Bernie Steinberg was the director of Harvard Hillel from 1993 to 2010. (Photo/JTA-Facebook)
Bernie Steinberg was the director of Harvard Hillel from 1993 to 2010. (Photo/JTA-Facebook)

Bernie Steinberg, Harvard Hillel director who promoted pluralism and later lived in Berkeley, dies at 78

(JTA) — “My goal,” wrote Bernie Steinberg when he won the prestigious Covenant Award for Jewish educators in 2010, “is to motivate the most energetic, talented, and idealistic young Jews to assume responsibility for the future.”

As the director of Harvard Hillel from 1993 to 2010, the campus organization became “known for the scope and depth of its programs, as a model pluralistic community, as a voice for Israel, and as a leader in interfaith work,” the Covenant Foundation, which presented the award, explained.

Steinberg, who was remembered by former colleagues and students as a master teacher and attentive mentor, died Sunday at age 78. Steinberg was also a faculty member at the Pardes Institute of Jerusalem — a pluralistic yeshiva — and a founding fellow of the Shalom Hartman Institute think tank in Jerusalem.

“I have rarely if ever met anyone so committed to the sacred art of nurturing young adults and encouraging them to blossom,” wrote his friend and former colleague, Rabbi Shai Held of the Hadar Institute, in a Facebook tribute.

Steinberg came to Harvard Hillel after 13 years living in Israel, where he directed the Wesleyan University Israel Program and taught at the Hebrew University. Harvard Hillel had just completed Rosovsky Hall, a 19,500-square-foot building designed by the Israeli architect Moshe Safdie that was intended to place Jewish life squarely at the center of a campus that in a previous era had restricted its Jewish enrollment.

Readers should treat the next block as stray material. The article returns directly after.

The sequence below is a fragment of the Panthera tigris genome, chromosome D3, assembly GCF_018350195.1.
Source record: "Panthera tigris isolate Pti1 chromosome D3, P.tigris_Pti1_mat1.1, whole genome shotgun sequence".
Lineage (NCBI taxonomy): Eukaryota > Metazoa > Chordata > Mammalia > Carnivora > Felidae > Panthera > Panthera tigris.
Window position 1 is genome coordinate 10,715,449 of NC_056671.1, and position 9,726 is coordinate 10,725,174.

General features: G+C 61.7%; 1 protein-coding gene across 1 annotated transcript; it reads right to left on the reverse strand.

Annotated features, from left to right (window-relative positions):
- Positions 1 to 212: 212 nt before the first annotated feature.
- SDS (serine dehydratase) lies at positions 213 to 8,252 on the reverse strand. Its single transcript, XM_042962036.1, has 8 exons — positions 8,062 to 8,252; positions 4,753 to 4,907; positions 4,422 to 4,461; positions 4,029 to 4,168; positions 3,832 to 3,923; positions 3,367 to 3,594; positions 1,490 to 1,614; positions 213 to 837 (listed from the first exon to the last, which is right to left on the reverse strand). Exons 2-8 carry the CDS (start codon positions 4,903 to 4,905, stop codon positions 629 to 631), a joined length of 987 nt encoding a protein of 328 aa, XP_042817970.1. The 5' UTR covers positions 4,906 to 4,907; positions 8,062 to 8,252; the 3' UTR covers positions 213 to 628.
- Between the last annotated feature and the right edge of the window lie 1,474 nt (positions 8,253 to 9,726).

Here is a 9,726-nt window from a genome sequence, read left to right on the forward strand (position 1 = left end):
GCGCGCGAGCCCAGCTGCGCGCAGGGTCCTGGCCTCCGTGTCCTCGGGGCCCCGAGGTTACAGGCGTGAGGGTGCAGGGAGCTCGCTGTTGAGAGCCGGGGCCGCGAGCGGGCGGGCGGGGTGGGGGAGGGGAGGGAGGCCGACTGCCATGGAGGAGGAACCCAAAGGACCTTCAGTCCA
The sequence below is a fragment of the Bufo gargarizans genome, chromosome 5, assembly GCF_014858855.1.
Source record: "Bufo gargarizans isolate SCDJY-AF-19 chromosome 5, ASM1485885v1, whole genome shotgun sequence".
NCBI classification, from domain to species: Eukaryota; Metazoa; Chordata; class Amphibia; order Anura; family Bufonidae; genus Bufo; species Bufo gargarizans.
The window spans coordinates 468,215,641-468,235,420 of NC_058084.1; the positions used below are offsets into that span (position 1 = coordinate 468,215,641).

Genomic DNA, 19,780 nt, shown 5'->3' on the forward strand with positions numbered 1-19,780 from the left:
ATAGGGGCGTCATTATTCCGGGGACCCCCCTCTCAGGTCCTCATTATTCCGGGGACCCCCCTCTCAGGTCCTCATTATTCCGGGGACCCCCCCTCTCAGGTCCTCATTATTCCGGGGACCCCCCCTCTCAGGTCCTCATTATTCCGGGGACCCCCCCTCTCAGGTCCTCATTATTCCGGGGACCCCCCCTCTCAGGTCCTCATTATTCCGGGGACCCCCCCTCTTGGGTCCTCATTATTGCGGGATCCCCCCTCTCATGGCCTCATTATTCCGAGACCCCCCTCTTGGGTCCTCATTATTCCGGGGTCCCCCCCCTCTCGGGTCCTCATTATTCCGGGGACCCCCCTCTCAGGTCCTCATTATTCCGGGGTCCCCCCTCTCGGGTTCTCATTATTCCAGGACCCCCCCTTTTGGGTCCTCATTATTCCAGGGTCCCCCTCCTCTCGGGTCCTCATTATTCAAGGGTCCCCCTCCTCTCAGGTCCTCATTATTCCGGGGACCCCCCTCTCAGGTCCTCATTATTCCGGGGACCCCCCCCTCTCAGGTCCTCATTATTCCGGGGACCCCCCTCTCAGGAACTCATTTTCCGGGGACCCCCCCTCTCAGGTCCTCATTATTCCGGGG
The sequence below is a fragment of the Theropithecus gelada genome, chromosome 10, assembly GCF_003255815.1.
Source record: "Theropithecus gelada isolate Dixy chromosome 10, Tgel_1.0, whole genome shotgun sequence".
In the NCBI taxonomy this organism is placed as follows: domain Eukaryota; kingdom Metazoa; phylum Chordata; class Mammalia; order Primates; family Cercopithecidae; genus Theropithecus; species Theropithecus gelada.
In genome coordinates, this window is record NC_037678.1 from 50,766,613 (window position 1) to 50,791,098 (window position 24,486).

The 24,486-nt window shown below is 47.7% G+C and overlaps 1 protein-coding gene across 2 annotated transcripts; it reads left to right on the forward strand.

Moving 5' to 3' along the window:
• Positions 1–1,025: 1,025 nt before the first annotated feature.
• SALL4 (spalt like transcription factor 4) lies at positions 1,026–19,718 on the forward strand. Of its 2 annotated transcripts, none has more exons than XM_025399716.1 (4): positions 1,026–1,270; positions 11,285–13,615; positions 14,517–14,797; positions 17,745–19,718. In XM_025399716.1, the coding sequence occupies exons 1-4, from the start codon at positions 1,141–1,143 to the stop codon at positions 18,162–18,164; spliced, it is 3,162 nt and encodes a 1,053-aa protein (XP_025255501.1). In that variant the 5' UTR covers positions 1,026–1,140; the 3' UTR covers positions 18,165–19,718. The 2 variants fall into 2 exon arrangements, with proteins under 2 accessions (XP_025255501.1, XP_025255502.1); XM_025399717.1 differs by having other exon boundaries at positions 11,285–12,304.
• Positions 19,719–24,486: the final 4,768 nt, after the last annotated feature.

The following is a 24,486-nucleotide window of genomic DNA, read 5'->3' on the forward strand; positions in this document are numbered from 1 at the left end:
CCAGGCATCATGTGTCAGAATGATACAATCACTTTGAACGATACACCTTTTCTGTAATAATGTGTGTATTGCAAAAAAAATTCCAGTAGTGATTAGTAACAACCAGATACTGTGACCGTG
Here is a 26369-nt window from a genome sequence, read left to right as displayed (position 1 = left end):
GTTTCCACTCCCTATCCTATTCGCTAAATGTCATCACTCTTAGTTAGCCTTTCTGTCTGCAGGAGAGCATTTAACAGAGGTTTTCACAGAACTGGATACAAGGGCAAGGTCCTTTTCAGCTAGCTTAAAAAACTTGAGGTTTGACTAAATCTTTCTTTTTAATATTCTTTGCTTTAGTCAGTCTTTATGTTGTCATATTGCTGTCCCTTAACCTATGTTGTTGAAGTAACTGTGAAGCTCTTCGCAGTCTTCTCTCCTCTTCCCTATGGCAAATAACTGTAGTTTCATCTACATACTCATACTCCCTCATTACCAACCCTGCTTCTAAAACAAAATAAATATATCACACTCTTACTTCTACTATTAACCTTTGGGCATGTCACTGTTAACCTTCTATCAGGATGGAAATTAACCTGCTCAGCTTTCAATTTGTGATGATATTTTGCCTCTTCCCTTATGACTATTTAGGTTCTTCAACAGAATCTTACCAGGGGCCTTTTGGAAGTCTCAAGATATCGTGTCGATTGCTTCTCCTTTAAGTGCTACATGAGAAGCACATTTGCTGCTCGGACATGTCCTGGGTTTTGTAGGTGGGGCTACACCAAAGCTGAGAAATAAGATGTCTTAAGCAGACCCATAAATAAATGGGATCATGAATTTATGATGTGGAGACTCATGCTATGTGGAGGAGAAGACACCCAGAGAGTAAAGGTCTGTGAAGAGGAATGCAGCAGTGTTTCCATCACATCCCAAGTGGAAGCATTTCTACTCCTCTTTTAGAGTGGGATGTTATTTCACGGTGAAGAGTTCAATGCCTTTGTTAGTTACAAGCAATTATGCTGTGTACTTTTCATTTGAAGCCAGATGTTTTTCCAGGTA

During Steinberg’s tenure, he helped create a new leadership education program to foster interaction between diverse communities within the Ivy League university. He also created Netivot (Pathways), an intensive, year-long program in Israel for undergraduates at Harvard, Yale and New York University.

His time at Harvard was marked by a  commitment to welcoming Jewish voices from across the political and religious spectrum, courting controversy on the right when Hillel hosted a photo exhibit by the far-left Israeli group Breaking the Silence, and criticism from the left when he included the hawkish Yiddish professor Ruth Wisse on a panel commemorating the 10th anniversary of the assassination of Israeli Prime Minister Yitzhak Rabin.

“I see pluralism as a value rooted in Jewish ideas,” he said in 2010. “Every person is unique in an absolute and precious sense, as testimony to God’s greatness. Every person experienced the revelation of Torah in his or her own way. Every Jewish movement and individual is part of a truth whose totality is beyond our grasp.”

In one of his last public acts, this past December Steinberg wrote an op-ed for the Harvard Crimson that some Jewish critics said pushed this pluralism beyond acceptable limits. In the weeks before the oped, the campus had been riled by accusations by Jewish groups and others saying the school’s handling of the fallout of the Oct. 7 Hamas attacks — especially a statement by campus groups holding “the Israeli regime entirely responsible for all unfolding violence” — failed to protect Jews from a hostile environment.